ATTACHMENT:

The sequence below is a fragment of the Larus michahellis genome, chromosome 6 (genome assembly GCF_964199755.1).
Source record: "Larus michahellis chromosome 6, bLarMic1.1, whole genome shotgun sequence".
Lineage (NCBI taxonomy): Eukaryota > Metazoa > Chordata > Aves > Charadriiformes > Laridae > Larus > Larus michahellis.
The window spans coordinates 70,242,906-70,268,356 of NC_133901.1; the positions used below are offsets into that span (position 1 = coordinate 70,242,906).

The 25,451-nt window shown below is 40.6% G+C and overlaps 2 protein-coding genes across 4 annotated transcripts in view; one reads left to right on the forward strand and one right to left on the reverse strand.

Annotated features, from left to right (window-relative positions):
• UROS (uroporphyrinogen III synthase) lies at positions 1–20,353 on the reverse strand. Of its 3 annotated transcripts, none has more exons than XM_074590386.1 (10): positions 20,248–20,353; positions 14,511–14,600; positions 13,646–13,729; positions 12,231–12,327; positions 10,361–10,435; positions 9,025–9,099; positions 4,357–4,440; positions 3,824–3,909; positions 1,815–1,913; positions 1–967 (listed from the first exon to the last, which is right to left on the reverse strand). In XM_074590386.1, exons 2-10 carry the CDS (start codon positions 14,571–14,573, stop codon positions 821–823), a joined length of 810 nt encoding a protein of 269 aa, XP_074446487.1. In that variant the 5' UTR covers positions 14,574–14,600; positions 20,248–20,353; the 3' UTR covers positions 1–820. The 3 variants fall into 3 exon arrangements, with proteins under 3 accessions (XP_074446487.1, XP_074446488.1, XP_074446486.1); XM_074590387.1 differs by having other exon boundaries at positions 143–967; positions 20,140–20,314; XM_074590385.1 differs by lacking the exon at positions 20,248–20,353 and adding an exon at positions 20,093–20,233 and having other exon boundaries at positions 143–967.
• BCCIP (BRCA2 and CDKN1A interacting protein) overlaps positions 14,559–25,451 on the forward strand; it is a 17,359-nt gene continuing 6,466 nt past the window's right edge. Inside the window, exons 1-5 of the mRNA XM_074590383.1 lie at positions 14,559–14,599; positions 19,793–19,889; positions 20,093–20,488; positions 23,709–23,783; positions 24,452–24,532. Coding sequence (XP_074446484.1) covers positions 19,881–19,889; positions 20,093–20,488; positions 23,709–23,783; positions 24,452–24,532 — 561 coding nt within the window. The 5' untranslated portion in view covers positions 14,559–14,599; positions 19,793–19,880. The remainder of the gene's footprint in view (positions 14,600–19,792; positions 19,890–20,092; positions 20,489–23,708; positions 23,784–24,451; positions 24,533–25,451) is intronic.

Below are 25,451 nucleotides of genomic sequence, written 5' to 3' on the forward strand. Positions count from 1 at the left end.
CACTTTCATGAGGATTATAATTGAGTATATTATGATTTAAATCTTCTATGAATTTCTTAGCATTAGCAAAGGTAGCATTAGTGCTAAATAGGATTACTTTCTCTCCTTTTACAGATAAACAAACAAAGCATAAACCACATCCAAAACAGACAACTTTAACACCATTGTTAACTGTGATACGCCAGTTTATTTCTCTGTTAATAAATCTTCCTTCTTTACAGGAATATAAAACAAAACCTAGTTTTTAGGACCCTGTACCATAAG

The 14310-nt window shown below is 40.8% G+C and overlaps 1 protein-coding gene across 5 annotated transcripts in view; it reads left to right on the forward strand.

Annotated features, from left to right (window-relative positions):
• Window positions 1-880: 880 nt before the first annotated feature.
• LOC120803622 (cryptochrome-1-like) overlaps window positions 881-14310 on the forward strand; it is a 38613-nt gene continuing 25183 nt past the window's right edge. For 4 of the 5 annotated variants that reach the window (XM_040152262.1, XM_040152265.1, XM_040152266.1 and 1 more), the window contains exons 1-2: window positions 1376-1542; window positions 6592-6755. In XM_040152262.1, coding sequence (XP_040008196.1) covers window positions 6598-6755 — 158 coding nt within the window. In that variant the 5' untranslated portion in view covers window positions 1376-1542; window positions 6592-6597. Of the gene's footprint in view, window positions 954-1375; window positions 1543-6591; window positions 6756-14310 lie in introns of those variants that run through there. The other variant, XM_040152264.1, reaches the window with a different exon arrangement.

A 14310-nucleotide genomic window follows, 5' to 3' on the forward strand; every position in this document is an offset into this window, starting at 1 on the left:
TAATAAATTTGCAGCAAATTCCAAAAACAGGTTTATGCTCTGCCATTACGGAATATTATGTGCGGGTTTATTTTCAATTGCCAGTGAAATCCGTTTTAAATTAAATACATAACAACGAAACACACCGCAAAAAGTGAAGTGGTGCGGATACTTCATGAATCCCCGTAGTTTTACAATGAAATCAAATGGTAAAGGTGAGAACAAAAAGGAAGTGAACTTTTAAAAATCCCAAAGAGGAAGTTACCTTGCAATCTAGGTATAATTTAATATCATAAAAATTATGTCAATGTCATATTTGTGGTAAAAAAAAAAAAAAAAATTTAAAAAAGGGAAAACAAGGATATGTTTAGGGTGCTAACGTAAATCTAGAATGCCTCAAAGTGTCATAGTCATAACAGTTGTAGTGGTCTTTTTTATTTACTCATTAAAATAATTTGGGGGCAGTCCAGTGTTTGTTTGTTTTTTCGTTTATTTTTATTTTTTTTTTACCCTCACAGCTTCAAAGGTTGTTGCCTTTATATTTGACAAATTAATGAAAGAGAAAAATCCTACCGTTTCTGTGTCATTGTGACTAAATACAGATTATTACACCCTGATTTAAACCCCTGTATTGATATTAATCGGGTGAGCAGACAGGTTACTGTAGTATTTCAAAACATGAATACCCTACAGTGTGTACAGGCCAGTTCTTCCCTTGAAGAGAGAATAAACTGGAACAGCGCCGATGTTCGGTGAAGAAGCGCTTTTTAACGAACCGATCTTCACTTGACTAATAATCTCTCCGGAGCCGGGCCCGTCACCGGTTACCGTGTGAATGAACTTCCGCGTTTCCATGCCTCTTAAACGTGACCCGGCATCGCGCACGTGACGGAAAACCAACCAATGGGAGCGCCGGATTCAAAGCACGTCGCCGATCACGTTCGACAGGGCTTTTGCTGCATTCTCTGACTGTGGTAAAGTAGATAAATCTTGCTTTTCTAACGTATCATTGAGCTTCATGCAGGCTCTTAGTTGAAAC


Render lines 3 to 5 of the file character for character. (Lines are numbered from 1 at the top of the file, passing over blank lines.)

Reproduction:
Lineage (NCBI taxonomy): Eukaryota > Metazoa > Chordata > Aves > Charadriiformes > Laridae > Larus > Larus michahellis.
The window spans coordinates 70,242,906-70,268,356 of NC_133901.1; the positions used below are offsets into that span (position 1 = coordinate 70,242,906).

The 25,451-nt window shown below is 40.6% G+C and overlaps 2 protein-coding genes across 4 annotated transcripts in view; one reads left to right on the forward strand and one right to left on the reverse strand.